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Facebookers pile into fight about WhatsApp’s founders quitting



Jan Koum Brian Acton
WhatsApp cofounder Brian Acton.

  • There’s a big debate between current and former
    Facebookers over the way the company treats the founders of
    companies it acquires.
  • That’s after Instagram’s founders decided to leave, and
    WhatsApp cofounder Brian Acton lifted the lid on his
    frustrations with Facebook.
  • But the founders of other Facebook acquisitions
    appeared to dunk on Acton, saying Facebook had always been
  • One founder said entrepreneurs need to realise their
    company will eventually have to integrate with their

Current and former Facebookers are piling into a debate about why
Instagram and WhatsApp’s founders quit, as the fight plays out
over social media.

The debate was triggered by Instagram founders Kevin Systrom
and Mike Krieger unexpectedly resigning
from Facebook on
Monday, six years after selling their company for $1 billion to
the social network.

Their departure was widely thought to be down to tensions with
Facebook CEO Mark Zuckerberg around Instagram’s growth and
monetization. An analysis of their departure
letter suggests that the pair were unhappy.

It coincided with WhatsApp cofounder Brian Acton
breaking his silence on Wednesday
about why he left Facebook
in 2017, three years after WhatsApp sold for $16 billion. In an
explosive interview with Forbes, Acton said he and his cofounder,
Jan Koum, had been unhappy that Facebook wanted to monetize
WhatsApp by introducing ads.

That the founders of WhatsApp and Instagram seem to be dunking on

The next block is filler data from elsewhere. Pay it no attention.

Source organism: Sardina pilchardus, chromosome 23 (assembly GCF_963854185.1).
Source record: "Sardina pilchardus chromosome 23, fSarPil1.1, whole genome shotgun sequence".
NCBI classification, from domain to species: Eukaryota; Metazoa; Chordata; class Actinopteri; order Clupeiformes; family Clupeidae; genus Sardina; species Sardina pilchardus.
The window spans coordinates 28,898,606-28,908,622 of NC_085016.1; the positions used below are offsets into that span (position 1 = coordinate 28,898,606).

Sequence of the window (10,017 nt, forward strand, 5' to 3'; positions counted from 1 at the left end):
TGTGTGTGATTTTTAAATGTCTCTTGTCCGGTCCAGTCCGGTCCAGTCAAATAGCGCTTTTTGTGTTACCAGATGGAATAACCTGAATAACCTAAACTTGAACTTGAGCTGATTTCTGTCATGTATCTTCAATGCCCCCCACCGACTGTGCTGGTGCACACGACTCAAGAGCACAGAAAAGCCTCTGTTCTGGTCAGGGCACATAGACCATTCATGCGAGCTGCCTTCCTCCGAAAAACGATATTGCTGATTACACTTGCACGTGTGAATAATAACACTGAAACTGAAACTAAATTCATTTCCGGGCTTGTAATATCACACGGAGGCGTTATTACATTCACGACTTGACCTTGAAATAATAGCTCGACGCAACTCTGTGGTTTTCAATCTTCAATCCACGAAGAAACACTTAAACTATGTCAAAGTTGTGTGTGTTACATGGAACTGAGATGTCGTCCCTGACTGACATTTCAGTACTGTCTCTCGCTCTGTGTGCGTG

Facebook and its leadership in the same week has triggered
something of a debate about how Facebook treats its acquisitions,
and whether it’s overly aggressive in its efforts to squeeze
revenue out of its partners.

David Marcus was the first Facebook executive to publicly respond
to Acton, in a fiery blog post where he described his comments as

David MarcusFacebook/David Marcus

His post was liked by at least two other key Facebook players,
including AI chief Yann LeCun and Javier Olivan, the vice
president of growth.

Nikita Bier, the founder of TBH, which was acquired by Facebook
and then shut down, challenged Acton’s suggestion that Zuckerberg
and his team weren’t supportive.

And Mark Trefgame, another founder who sold his company LiveRail
to Facebook in 2014, said founders needed to “get with the
program” when their companies become part of a bigger entity.

He wrote on Twitter: “Post-acquisition your job is to make the
integration a success. That often means letting go of many of the
priorities and values you fought so hard for before, and defining
a new mission that’s aligned with the priorities of your

You can
read the full thread here

Like the staffers who liked Marcus’ original Facebook post, other
founders acquired by Facebook appeared to be quietly supportive
of his views.

Alex Lebrun cofounded Wit.AI, which was acquired by Facebook in
2015. He still works in Facebook’s AI division, and “liked” David
Marcus’ post about Acton on Twitter.

Randall Bennett, whose firm Vidpresso is Facebook’s most recent
acquisition, also “liked” tweets that appeared to be dunking on
Acton, including comments from former Facebooker and critic
Antonio Garcia Martinez.

When the Forbes interview first landed, Martinez tweeted a link
commenting: “Standard post-acq litany of regret here, with a
sellout crying into his money after realizing it’s a Faustian

He was later more nuanced and sympathetic to Acton, describing
him as a different species from executive Marcus. “Marcus
wouldn’t have created a WhatsApp, and Action [sic] could never
handle the endless ass-kissing that living inside Zuck-land now
requires,” he wrote.

Acton, he added, must have realized that money perhaps can’t make
up for the fact that he may never build another WhatsApp. But,
Martinez concluded, lots of people probably aren’t too

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